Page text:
Ocean acidification stunts molluscan growth at CO2 seeps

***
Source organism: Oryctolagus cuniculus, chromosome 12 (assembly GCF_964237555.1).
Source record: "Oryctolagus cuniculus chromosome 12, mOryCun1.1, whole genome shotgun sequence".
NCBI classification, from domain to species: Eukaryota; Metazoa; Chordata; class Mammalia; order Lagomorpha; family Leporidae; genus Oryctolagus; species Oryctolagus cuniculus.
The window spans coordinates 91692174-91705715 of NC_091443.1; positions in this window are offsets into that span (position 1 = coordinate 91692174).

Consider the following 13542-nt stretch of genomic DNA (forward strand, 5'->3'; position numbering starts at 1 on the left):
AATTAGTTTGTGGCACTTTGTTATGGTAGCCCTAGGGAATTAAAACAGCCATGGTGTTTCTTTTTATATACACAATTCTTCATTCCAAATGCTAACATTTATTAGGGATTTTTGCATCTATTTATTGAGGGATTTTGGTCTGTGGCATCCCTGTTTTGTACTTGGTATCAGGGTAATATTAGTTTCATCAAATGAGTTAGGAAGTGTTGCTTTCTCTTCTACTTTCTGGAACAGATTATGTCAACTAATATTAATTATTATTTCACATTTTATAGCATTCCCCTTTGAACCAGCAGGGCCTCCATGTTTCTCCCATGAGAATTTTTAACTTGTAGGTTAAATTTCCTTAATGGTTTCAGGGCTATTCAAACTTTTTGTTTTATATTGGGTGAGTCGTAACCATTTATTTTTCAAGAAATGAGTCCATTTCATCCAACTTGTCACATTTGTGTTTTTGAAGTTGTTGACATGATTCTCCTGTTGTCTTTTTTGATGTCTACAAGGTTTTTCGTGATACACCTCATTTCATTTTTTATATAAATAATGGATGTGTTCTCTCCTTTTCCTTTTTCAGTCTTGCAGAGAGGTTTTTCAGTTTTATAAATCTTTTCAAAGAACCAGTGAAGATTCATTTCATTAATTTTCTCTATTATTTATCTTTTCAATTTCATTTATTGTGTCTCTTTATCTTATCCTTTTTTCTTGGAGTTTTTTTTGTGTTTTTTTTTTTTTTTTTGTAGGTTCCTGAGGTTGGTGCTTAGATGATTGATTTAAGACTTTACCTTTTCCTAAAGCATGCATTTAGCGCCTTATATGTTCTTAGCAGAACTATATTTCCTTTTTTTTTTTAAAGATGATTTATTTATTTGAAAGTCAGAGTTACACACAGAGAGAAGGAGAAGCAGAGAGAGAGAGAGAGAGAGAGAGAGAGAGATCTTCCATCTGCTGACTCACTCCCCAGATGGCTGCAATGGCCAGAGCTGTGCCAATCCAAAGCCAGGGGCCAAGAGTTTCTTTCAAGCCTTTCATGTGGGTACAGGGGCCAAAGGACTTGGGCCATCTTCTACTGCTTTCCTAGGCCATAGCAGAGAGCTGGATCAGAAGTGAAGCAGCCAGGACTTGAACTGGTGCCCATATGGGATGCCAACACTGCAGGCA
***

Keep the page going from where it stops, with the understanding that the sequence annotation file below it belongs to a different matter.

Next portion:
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Ocean acidification can severely affect bivalve molluscs, especially their shell calcification. Assessing the fate of this vulnerable group in a rapidly acidifying ocean is therefore a pressing challenge. Volcanic CO2 seeps are natural analogues of future ocean conditions that offer unique insights into the scope of marine bivalves to cope with acidification. Here, we used a 2-month reciprocal transplantation of the coastal mussel Septifer bilocularis collected from reference and elevated pCO2 habitats to explore how they calcify and grow at CO2 seeps on the Pacific coast of Japan. We found significant decreases in condition index (an indication of tissue energy reserves) and shell growth of mussels living under elevated pCO2 conditions. These negative responses in their physiological performance under acidified conditions were closely associated with changes in their food sources (shown by changes to the soft tissue δ13C and δ15N ratios) and changes in their calcifying fluid carbonate chemistry (based on shell carbonate isotopic and elemental signatures). The reduced shell growth rate during the transplantation experiment was further supported by shell δ13C records along their incremental growth layers, as well as their smaller shell size despite being of comparable ontogenetic ages (5-7 years old, based on shell δ18O records). Taken together, these findings demonstrate how ocean acidification at CO2 seeps affects mussel growth and reveal that lowered shell growth helps them survive stressful conditions.
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